The Digital Opportunity For Professional Services

 

The way we work is changing dramatically under the influence of digital technologies, and this change is disrupting how clients engage with all styles of professional services. Expectations are changing in numerous ways, and the way services are provided must change in response.

Reviews and ratings for everything

What does it mean to be a professional in the digital age? In the past that might have been associated with professional qualifications or long experience, now it is more linked to measurable, demonstrable expertise and publicly-available ratings. It’s not just apps, restaurants and hotels that receive ratings from their customers, disgruntled or delighted, but increasingly all areas of activity are being opened up for ratings. This means that service providers of all types must become aware of their digital profile and, ideally, manage it to ensure the best possible results.

The expectation of response

Demonstrable expertise is perhaps best captured by the notion of a portfolio of work, but the concept applies to all kinds of work. Some professions cannot post pictures of the gorgeously finished end result of their work, but they can post credible testimonials, and, perhaps most importantly of all, respond quickly to messages.

Perhaps the most dramatic change brought in by digital is the expectation of rapid interaction. The leading digital providers have set a high bar for both responsiveness and a broad range of ways of connecting. Whether it is customer service via Twitter or same-day delivery from Amazon, we have all become spoilt for instant gratification.

And this goes beyond reviews and support into the way jobs are executed. Agility is a core word for modern software development, with flexible, lightweight processes being a key part of ensuring that projects deliver what is truly needed by their customers. Agility is part and parcel of the digital world, and service providers must ensure agility in their work, which really means a willingness and ability to change in-flight to meet evolving client needs.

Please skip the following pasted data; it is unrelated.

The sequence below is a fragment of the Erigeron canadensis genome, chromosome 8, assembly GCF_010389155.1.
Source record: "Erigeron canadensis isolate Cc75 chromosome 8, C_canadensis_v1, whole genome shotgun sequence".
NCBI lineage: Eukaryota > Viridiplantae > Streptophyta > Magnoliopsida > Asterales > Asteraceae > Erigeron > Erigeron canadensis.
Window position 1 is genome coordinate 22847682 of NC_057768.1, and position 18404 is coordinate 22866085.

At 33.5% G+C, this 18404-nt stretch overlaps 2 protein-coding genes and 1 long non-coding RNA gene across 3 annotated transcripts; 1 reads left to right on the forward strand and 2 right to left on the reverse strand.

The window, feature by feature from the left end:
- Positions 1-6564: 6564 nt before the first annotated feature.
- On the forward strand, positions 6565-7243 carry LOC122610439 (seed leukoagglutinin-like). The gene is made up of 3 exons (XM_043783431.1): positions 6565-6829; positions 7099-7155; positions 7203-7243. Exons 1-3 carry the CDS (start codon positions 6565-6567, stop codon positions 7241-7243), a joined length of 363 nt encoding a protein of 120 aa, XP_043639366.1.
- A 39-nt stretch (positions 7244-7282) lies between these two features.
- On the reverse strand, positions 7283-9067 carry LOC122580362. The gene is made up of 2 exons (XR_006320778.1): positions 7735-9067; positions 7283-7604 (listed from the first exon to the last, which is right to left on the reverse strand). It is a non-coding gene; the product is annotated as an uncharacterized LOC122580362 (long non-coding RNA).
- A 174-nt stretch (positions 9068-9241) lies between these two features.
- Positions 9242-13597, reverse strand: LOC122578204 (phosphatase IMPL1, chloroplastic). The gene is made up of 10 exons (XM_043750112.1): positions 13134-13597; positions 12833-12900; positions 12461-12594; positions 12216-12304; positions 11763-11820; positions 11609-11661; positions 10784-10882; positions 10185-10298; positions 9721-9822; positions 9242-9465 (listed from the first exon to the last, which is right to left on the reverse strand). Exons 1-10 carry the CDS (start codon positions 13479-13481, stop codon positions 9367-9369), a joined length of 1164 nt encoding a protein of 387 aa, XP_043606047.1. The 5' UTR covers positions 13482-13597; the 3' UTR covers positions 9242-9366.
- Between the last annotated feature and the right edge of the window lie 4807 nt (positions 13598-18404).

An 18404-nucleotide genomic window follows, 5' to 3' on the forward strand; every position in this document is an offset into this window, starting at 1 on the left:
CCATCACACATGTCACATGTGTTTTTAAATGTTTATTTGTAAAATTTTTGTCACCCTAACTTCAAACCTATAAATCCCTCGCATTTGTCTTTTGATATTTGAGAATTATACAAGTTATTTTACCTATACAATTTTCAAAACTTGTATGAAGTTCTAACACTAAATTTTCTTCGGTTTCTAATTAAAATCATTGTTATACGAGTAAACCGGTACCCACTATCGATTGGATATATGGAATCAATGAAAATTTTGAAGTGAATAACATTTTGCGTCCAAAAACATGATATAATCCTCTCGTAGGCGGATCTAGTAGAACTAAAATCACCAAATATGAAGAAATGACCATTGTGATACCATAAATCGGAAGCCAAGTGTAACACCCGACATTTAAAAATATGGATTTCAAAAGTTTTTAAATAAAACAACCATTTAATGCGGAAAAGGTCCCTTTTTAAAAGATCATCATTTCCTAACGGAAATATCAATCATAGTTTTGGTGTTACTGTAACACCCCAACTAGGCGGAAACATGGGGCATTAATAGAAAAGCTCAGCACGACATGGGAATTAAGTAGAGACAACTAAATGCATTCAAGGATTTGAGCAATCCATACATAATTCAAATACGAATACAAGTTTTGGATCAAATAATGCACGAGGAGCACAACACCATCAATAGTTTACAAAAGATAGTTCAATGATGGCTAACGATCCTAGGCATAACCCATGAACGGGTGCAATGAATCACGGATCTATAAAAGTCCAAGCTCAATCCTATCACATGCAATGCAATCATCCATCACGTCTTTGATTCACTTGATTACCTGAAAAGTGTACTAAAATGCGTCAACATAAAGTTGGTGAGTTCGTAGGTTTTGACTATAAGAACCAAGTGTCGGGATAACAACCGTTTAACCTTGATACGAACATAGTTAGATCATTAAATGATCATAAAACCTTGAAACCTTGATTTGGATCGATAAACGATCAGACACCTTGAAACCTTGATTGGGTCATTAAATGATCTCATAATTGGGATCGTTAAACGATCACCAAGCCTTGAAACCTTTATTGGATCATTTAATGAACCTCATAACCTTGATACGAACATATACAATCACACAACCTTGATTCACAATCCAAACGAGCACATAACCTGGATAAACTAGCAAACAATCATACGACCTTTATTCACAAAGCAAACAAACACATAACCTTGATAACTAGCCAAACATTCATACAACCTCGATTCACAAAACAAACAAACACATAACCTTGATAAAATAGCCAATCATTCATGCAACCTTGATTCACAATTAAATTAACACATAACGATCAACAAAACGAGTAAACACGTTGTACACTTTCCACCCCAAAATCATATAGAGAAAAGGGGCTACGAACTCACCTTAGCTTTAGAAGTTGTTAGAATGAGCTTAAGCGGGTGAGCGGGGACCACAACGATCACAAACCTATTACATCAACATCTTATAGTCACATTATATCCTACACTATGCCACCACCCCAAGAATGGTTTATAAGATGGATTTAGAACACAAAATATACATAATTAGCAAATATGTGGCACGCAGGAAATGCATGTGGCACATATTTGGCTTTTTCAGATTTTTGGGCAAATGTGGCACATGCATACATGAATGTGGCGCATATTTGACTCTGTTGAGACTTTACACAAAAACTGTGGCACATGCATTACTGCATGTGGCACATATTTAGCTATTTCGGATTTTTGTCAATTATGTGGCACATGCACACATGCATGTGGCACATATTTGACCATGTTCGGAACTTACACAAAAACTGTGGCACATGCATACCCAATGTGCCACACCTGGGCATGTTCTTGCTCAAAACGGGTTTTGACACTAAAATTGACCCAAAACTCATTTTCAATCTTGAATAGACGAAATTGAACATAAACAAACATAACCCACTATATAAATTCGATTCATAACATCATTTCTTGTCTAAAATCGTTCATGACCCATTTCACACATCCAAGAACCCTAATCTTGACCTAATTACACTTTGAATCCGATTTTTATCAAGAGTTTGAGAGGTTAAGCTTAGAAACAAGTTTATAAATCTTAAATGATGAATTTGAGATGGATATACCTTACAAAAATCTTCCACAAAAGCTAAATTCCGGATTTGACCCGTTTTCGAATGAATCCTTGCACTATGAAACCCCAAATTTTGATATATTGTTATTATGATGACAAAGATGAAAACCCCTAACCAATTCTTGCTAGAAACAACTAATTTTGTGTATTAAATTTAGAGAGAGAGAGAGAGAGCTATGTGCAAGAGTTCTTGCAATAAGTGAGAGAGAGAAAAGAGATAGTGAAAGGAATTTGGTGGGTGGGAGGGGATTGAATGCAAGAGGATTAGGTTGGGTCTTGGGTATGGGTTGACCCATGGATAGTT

New tools for more responsive communication

Supporting this need for dynamic, rapid change is a whole portfolio of tools. Service providers must be ready to use a range of new approaches, everything from instant messaging to file sharing to web and mobile based private channels. Email may have consigned the paper memos to the waste bin of history, but a variety of instant messaging approaches are replacing many emails. Borrowing practices from social tools such as WhatsApp and SnapChat, work tools such as Skype for Business, Slack and Workplace by Facebook provide a rapid and easy interaction between teams and individuals.

Where a project team is composed of both internal staff and staff from service providers communications must be shared. This means that the external employees must be able to access the messaging system, even when working remotely. One side of this means that enterprises must be able to adopt open, internet-based schemes and not require everyone to be using the same corporate system. On the other, this means that service providers must be flexible about using the preferred tool of the client, be it Slack or whatever.

Gaining competitive ground

More traditional providers struggle with this kind of approach, more comfortable with slower communications and response times. This obviously creates a huge competitive advantage for providers who are ready to embrace these new techniques.

Leaders in service provision are even moving to provide custom tools to support how they work with their clients, bringing messaging, asset sharing, planning, and logging tools together in dedicated web and mobile apps. The digitally-enhanced workplace is a CAF speciality, and we would be delighted to discuss how you can outpace your competitors in delivering customer delight by digitally enabling the workforce. In many ways, it can be regarded as bringing the convenience of consumer apps together with the security of enterprise systems. It is this combined expertise that has attracted companies such as KPMG to entrust their digital workplace initiatives to CAF.

Cup of Tea?

Somethings in work don’t change including the value of a purposeful chat over a cup of good, hot tea. So come in for a cuppa and see how we can help you be the digital professional service provider that your clients need.

 
 
Richard Marshall